To date we have not found one particular cause for (recurrent) miscarriage. Probably various factors play a role, both in the embryo and the mother.

Genetic factors
Environmental factors
Hormonal factors
Anatomical abnormalities
Viral infections and immunological causes

Genetic factors     

We know that a large number of human embryos show some sort of genetic abnormality. Particularly when the woman is older and the egg quality decreases, there is a higher risk of chromosomal abnormalities. This is why (recurrent) miscarriage is more frequent in an older population.

A couple can have a large proportion of abnormal embryos as a result of a genetic abnormality in the DNA. However, this diagnosis is not very frequent, only in two to five percent of the couples who had three miscarriages.
Some researchers believe that even in this situation embryonic genetics is not the true cause of the miscarriage. The problem lies in the lining of the womb, which is not selective enough. It should have the capacity to recognise abnormal embryos and not allow them to implant. If that went well, there would be no pregnancy and the embryo would follow the ‘normal’ path of the menstrual cycle.

Environmental factors       

The following ‘external’ factors can be related to (recurrent) miscarriage:
  • smoking
  • alcohol 
  • heavy intake of caffeine
  • overweight
  • exposure to anaesthetic gases, tetrachloroethylene (used in dry cleaners), isotretinoine (medication for acne) and other toxic substances.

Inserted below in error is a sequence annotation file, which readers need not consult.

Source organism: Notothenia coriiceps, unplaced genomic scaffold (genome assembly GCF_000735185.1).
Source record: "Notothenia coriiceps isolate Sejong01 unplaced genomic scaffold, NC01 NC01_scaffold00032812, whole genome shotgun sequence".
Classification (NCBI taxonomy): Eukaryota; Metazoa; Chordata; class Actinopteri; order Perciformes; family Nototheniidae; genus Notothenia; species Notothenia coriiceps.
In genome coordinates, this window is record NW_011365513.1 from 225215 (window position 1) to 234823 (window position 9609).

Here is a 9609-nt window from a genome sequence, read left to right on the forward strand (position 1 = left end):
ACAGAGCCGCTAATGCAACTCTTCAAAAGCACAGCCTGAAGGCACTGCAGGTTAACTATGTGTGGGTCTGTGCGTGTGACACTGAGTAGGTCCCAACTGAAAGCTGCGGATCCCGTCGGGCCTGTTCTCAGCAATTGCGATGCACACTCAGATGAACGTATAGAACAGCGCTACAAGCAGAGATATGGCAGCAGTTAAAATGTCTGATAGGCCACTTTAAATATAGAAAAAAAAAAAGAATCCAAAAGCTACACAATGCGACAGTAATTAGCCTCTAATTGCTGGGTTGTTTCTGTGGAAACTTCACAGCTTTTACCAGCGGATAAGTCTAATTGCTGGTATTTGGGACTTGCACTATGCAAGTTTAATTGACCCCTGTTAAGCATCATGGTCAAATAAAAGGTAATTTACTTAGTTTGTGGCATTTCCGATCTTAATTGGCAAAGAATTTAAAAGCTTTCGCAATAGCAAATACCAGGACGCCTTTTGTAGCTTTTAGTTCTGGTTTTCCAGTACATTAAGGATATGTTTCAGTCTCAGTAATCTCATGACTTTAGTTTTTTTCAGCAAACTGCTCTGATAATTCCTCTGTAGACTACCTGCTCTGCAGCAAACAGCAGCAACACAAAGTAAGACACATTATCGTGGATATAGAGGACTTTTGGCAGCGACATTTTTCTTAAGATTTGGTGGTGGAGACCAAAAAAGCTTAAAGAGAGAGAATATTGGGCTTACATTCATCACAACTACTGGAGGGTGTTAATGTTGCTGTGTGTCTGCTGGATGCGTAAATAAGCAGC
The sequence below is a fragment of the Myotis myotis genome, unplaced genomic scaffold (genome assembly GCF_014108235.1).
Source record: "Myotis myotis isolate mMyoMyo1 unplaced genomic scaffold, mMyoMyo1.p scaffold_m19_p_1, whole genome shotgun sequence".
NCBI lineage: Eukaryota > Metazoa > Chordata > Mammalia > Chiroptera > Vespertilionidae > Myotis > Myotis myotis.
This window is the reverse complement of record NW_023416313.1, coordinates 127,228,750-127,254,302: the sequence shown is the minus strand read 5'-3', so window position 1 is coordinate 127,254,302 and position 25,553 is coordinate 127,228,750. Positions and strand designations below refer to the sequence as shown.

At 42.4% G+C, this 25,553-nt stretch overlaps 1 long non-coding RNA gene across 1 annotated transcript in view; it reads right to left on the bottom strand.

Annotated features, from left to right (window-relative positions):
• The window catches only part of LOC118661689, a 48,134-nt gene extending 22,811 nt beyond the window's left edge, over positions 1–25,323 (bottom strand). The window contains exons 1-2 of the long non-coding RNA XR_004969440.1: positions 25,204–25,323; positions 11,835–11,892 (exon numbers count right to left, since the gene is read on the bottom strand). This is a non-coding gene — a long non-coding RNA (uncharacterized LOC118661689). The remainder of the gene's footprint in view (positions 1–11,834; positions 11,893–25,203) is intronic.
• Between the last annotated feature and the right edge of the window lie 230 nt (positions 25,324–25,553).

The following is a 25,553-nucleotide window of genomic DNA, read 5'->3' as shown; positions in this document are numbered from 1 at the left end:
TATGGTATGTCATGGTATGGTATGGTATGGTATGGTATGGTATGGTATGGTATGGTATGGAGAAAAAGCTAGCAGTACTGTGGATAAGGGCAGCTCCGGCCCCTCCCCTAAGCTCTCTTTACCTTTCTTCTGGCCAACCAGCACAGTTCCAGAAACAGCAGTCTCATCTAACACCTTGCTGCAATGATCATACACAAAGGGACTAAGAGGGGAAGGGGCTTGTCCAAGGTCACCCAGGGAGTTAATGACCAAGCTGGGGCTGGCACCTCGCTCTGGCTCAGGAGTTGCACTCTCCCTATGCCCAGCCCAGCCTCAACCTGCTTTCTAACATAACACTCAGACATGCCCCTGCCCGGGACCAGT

No connection with other external factors can be shown. There are no studies illustrating the effects of bedrest, physical exertion, physical activity or e.g. fitness programmes.

Hormonal factors       

Mild hormonal abnormalities have not been shown to lead to recurrent miscarriage. However, badly treated hormonal problems such as the following do increase the risk:
  • (unregulated) diabetes;
  • serious thyroid problems
  • polycystic ovarian syndrome.
  • prolactine level in the blood that is too high; and
  • low progesterone levels in the period following the implantation of the embryo.

Anatomical abnormalities         

In the general population, two to four per cent of women are found to have an abnormality in the uterus: fibroids inside and outside the uterus, the presence of a division (septum) or adhesions (Asherman syndrome). This defect is present from birth, and means the embryo is unable to develop properly.
In 10-15% of women who have had recurrent miscarriage, an abnormality in the uterus is found, often a septum.

Viral infections and immunological causes        

There is little hard evidence that infections can cause recurrent miscarriages. On the other hand, abnormalities in the immune system, although rare, can lead to recurrent miscarriage (see also scientific project).
In most cases, this is due to an excess in antibodies, against the body's own tissues and cells. This is known as an auto-immune condition. Recurrent miscarriage is often caused by the antiphospholipid syndrome.